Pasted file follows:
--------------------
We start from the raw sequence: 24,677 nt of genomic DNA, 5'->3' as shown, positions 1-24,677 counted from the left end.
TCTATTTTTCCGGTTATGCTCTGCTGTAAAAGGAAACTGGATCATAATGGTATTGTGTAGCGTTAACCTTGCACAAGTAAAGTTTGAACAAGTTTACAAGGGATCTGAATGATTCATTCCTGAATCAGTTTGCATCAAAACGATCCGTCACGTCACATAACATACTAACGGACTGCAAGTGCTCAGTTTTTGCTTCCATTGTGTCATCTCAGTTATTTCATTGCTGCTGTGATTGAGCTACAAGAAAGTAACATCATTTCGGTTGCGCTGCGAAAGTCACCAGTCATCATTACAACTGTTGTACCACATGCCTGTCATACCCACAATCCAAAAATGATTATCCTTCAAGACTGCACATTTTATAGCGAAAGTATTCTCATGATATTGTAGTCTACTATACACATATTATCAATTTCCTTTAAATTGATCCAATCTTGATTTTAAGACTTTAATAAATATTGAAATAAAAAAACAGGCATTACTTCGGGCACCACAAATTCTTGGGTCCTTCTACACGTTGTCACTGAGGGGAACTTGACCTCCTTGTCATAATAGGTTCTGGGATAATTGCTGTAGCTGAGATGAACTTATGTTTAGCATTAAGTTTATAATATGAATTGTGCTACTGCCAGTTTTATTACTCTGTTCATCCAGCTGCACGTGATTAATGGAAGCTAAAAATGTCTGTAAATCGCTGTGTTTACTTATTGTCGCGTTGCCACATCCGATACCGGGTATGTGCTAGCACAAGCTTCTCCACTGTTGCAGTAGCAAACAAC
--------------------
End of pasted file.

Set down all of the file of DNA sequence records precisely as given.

We start from the raw sequence: 24,677 nt of genomic DNA, 5'->3' as shown, positions 1-24,677 counted from the left end.
TCTATTTTTCCGGTTATGCTCTGCTGTAAAAGGAAACTGGATCATAATGGTATTGTGTAGCGTTAACCTTGCACAAGTAAAGTTTGAACAAGTTTACAAGGGATCTGAATGATTCATTCCTGAATCAGTTTGCATCAAAACGATCCGTCACGTCACATAACATACTAACGGACTGCAAGTGCTCAGTTTTTGCTTCCATTGTGTCATCTCAGTTATTTCATTGCTGCTGTGATTGAGCTACAAGAAAGTAACATCATTTCGGTTGCGCTGCGAAAGTCACCAGTCATCATTACAACTGTTGTACCACATGCCTGTCATACCCACAATCCAAAAATGATTATCCTTCAAGACTGCACATTTTATAGCGAAAGTATTCTCATGATATTGTAGTCTACTATACACATATTATCAATTTCCTTTAAATTGATCCAATCTTGATTTTAAGACTTTAATAAATATTGAAATAAAAAAACAGGCATTACTTCGGGCACCACAAATTCTTGGGTCCTTCTACACGTTGTCACTGAGGGGAACTTGACCTCCTTGTCATAATAGGTTCTGGGATAATTGCTGTAGCTGAGATGAACTTATGTTTAGCATTAAGTTTATAATATGAATTGTGCTACTGCCAGTTTTATTACTCTGTTCATCCAGCTGCACGTGATTAATGGAAGCTAAAAATGTCTGTAAATCGCTGTGTTTACTTATTGTCGCGTTGCCACATCCGATACCGGGTATGTGCTAGCACAAGCTTCTCCACTGTTGCAGTAGCAAACAAC